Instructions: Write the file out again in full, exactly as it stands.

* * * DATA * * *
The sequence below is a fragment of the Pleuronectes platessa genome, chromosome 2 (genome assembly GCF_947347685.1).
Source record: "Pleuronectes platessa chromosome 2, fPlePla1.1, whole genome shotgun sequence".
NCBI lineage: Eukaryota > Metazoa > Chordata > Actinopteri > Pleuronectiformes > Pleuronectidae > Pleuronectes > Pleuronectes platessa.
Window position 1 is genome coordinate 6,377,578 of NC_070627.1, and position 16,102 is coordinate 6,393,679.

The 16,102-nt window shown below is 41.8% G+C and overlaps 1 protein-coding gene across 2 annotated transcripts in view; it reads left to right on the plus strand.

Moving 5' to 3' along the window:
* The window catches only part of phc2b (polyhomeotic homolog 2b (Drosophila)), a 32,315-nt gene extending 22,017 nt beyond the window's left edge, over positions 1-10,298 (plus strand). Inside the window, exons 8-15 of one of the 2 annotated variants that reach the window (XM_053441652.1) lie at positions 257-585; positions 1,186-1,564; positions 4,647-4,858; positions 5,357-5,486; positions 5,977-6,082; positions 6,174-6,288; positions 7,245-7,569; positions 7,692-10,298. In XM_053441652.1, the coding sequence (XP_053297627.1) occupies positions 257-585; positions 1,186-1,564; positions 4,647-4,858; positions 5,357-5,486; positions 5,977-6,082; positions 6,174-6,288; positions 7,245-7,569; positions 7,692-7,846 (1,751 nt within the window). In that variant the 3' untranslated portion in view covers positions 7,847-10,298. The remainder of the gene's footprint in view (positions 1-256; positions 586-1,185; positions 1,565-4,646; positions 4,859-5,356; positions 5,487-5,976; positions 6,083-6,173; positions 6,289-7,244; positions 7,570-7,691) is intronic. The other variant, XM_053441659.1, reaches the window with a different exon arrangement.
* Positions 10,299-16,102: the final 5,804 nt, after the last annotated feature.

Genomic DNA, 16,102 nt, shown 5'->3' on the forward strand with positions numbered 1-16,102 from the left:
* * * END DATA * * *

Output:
The sequence below is a fragment of the Pleuronectes platessa genome, chromosome 2 (genome assembly GCF_947347685.1).
Source record: "Pleuronectes platessa chromosome 2, fPlePla1.1, whole genome shotgun sequence".
NCBI lineage: Eukaryota > Metazoa > Chordata > Actinopteri > Pleuronectiformes > Pleuronectidae > Pleuronectes > Pleuronectes platessa.
Window position 1 is genome coordinate 6,377,578 of NC_070627.1, and position 16,102 is coordinate 6,393,679.

The 16,102-nt window shown below is 41.8% G+C and overlaps 1 protein-coding gene across 2 annotated transcripts in view; it reads left to right on the plus strand.

Moving 5' to 3' along the window:
* The window catches only part of phc2b (polyhomeotic homolog 2b (Drosophila)), a 32,315-nt gene extending 22,017 nt beyond the window's left edge, over positions 1-10,298 (plus strand). Inside the window, exons 8-15 of one of the 2 annotated variants that reach the window (XM_053441652.1) lie at positions 257-585; positions 1,186-1,564; positions 4,647-4,858; positions 5,357-5,486; positions 5,977-6,082; positions 6,174-6,288; positions 7,245-7,569; positions 7,692-10,298. In XM_053441652.1, the coding sequence (XP_053297627.1) occupies positions 257-585; positions 1,186-1,564; positions 4,647-4,858; positions 5,357-5,486; positions 5,977-6,082; positions 6,174-6,288; positions 7,245-7,569; positions 7,692-7,846 (1,751 nt within the window). In that variant the 3' untranslated portion in view covers positions 7,847-10,298. The remainder of the gene's footprint in view (positions 1-256; positions 586-1,185; positions 1,565-4,646; positions 4,859-5,356; positions 5,487-5,976; positions 6,083-6,173; positions 6,289-7,244; positions 7,570-7,691) is intronic. The other variant, XM_053441659.1, reaches the window with a different exon arrangement.
* Positions 10,299-16,102: the final 5,804 nt, after the last annotated feature.

Genomic DNA, 16,102 nt, shown 5'->3' on the forward strand with positions numbered 1-16,102 from the left: